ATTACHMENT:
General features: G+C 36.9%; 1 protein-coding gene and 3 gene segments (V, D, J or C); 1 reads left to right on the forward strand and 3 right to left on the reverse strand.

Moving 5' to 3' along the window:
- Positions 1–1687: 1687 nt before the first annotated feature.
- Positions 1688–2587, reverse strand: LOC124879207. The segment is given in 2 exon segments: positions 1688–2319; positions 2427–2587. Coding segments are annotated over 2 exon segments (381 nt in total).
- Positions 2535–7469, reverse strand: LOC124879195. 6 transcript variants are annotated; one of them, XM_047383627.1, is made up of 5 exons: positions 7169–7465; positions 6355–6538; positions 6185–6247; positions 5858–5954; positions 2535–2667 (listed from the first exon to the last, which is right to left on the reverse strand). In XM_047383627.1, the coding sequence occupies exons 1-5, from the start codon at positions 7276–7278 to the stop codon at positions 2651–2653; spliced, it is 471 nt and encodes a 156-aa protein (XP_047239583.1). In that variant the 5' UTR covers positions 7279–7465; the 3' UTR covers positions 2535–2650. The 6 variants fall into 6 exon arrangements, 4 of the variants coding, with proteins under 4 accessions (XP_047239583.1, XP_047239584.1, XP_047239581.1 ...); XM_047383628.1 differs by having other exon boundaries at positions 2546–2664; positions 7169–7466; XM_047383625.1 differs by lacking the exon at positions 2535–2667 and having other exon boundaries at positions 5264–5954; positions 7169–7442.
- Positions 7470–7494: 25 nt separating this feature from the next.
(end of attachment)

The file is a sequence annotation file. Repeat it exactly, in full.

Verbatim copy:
General features: G+C 36.9%; 1 protein-coding gene and 3 gene segments (V, D, J or C); 1 reads left to right on the forward strand and 3 right to left on the reverse strand.

Moving 5' to 3' along the window:
- Positions 1–1687: 1687 nt before the first annotated feature.
- Positions 1688–2587, reverse strand: LOC124879207. The segment is given in 2 exon segments: positions 1688–2319; positions 2427–2587. Coding segments are annotated over 2 exon segments (381 nt in total).
- Positions 2535–7469, reverse strand: LOC124879195. 6 transcript variants are annotated; one of them, XM_047383627.1, is made up of 5 exons: positions 7169–7465; positions 6355–6538; positions 6185–6247; positions 5858–5954; positions 2535–2667 (listed from the first exon to the last, which is right to left on the reverse strand). In XM_047383627.1, the coding sequence occupies exons 1-5, from the start codon at positions 7276–7278 to the stop codon at positions 2651–2653; spliced, it is 471 nt and encodes a 156-aa protein (XP_047239583.1). In that variant the 5' UTR covers positions 7279–7465; the 3' UTR covers positions 2535–2650. The 6 variants fall into 6 exon arrangements, 4 of the variants coding, with proteins under 4 accessions (XP_047239583.1, XP_047239584.1, XP_047239581.1 ...); XM_047383628.1 differs by having other exon boundaries at positions 2546–2664; positions 7169–7466; XM_047383625.1 differs by lacking the exon at positions 2535–2667 and having other exon boundaries at positions 5264–5954; positions 7169–7442.
- Positions 7470–7494: 25 nt separating this feature from the next.